There are many IBMers that would like to see a union negotiate a more just system than the PBC for example.
Resource Actions, (if needed, and they would have to be negotiated as well) would not be the brutal, non-caring actions that they are now.
There are union members in Europe that work in research and we have Alliance members in research, that DO want union representation.
At non-union IBM:
In a union workplace:
Now here's the kicker. I asked why I had to chase him down for this; no answer. So I try to contact the next 2 levels up, guess what!? The calls don't go through! I call the service center and ask why I had to chase this down; got a circular answer that the final check wasn't approved. I told the person that it wouldn't be approved until I sent back the laptop. I asked why I had to go chase this down, again same answer. I politely hung up the phone after declining to speak to a supervisor. So, here is my question, if I hadn't chased this down, when would I have gotten it? -On Toppa That-
What has been your PBC's for the last 3 years? Should you not have been on a PIP after the first four quarters of missing revenue, followed by written warnings for the next four and then dismissal for the last four?
I miss my targets for 4 quarters then I get a PBC 3 with a PIP; then within 60 days I am on a warning if I miss the PIP and then within 60 further days am out the door!
You my friends are still around after missing twelve quarters and getting bonuses and pay rises! How is this fair? You blame the troops, you push them to breaking point, you take away all the benefits and support and they pay the price of your failed strategies.
THINK and be on your way. Go start your own business and see how far you get with your failed strategies. If you understand any of the wisdom or the business acumen of the founder of IBM then you would do the honourable act of resigning before you send the company into history books and make it into an MBA case study! -Anonymous-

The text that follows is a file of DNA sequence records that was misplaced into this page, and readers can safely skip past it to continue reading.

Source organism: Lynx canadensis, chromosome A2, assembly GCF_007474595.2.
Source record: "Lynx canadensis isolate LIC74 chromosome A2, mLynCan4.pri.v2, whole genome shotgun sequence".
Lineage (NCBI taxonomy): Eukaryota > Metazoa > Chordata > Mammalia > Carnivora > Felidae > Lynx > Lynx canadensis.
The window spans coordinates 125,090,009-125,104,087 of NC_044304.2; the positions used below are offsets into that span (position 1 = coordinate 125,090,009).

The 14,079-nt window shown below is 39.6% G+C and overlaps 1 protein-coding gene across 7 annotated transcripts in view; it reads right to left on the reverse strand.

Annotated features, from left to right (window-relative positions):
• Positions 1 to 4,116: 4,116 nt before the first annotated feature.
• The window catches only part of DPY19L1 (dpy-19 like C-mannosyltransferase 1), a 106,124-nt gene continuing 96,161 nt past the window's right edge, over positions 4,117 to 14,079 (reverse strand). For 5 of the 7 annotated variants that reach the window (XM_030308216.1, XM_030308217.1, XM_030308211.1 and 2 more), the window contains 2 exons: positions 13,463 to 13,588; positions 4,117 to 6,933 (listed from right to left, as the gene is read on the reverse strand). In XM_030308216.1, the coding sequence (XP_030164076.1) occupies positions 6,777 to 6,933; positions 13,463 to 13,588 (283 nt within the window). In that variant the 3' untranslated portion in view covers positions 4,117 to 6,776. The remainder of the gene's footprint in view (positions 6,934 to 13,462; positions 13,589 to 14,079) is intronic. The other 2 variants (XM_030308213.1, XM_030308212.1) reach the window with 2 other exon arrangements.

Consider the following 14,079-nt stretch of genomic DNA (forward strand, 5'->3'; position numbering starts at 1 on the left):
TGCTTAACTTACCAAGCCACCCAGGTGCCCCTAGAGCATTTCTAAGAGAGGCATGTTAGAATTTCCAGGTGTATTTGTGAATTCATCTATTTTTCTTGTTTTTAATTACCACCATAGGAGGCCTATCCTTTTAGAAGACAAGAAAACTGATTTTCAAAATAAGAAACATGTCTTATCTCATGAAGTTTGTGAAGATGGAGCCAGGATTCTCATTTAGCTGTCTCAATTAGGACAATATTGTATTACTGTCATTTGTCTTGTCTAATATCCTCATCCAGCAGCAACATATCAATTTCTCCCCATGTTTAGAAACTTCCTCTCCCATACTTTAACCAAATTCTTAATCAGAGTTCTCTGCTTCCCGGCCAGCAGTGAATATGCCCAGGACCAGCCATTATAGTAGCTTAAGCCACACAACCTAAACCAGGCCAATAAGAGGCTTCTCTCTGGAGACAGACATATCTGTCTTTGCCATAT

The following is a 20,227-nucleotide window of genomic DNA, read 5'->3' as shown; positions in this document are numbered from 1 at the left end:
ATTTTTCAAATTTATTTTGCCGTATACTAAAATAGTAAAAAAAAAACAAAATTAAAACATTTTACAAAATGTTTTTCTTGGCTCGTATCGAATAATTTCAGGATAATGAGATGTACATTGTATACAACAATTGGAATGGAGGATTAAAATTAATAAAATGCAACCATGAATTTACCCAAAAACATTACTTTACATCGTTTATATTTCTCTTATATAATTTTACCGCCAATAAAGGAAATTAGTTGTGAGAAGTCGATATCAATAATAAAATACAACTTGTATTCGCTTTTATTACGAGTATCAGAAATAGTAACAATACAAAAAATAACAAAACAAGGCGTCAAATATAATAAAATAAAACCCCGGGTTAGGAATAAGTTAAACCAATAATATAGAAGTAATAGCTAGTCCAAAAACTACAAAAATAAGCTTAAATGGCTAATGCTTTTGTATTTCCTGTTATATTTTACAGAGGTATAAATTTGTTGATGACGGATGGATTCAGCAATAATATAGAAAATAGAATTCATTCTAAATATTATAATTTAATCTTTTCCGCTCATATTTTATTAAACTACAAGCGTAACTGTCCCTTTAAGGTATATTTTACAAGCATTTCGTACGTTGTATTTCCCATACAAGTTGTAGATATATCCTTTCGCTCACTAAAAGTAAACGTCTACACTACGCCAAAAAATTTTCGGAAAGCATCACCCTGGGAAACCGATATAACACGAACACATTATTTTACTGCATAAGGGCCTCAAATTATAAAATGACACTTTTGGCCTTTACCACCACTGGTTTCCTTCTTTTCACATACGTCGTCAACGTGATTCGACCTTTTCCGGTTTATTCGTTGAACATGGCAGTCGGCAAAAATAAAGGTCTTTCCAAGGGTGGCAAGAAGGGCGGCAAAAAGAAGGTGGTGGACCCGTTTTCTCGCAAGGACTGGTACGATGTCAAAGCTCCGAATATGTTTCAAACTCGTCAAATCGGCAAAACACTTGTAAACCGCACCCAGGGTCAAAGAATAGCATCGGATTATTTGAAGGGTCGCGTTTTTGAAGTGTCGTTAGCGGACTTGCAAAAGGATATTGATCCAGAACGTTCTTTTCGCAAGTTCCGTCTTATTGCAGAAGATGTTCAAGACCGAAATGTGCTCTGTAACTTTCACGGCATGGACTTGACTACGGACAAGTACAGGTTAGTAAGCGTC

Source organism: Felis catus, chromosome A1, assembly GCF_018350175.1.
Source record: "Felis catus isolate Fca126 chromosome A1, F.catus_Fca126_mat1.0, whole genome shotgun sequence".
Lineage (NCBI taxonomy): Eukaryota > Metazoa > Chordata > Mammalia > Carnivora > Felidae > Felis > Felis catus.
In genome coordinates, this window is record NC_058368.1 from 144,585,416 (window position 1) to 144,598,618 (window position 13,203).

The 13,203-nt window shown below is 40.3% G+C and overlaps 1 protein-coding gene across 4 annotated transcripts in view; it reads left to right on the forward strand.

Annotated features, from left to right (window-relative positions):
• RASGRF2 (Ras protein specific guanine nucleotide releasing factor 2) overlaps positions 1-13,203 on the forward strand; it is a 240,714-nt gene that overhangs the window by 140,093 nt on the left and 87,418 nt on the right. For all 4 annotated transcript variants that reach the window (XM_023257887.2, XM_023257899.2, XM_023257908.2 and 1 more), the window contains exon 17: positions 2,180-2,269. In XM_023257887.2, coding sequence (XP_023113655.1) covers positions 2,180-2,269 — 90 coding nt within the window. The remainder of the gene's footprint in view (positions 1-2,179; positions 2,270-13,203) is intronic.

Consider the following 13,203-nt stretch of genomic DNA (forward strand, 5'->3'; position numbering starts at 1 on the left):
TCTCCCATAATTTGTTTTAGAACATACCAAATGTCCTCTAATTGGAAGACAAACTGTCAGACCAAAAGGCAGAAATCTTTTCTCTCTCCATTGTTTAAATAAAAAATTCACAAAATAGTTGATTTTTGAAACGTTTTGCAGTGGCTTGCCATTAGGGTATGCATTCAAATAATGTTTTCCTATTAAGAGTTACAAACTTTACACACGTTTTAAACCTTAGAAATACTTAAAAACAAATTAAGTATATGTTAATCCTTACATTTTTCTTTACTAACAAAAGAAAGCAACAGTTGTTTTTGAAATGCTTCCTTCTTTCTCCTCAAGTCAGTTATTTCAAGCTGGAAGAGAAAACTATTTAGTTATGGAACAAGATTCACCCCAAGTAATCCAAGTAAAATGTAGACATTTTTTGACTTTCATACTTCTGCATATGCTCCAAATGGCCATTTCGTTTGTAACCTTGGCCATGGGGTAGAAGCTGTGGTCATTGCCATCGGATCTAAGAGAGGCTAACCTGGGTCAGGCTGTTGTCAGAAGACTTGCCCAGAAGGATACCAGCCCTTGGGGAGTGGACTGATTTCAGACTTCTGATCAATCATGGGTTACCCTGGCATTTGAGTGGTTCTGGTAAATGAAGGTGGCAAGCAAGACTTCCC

"While IBM said it’s cloud business brought in $3.8 billion in the first quarter this year as opposed to the $2.3 billion in year-ago period, it’s still difficult to pin down just what that figure means since IBM did not lay out the specifics in its earnings statement. Some analysts believe that figure might include older software partnerships that IBM now counts as being part of its cloud business as a way to puff up its cloud revenue numbers." https://fortune.com/2015/04/20/ibm-cloud-computing-earnings/
Bottom line, earnings are down *again*. The ship is sinking; not turning around. The 'positive aspects' are all spin and lies; those of us seeing the apple from inside know this. Nobody is buying our cloud hodgepodge; the numbers are all internal and sales of other 'things'. Another $280 million for 'restructuring'. Those of you who have not yet joined the Alliance would be well served to spend a few bucks now. They are fighting for us, our only advocate, and it may be your turn. I'm sure the RA's slated for this quarter will begin soon now that the results are out. -ReadTheTeaLeaves-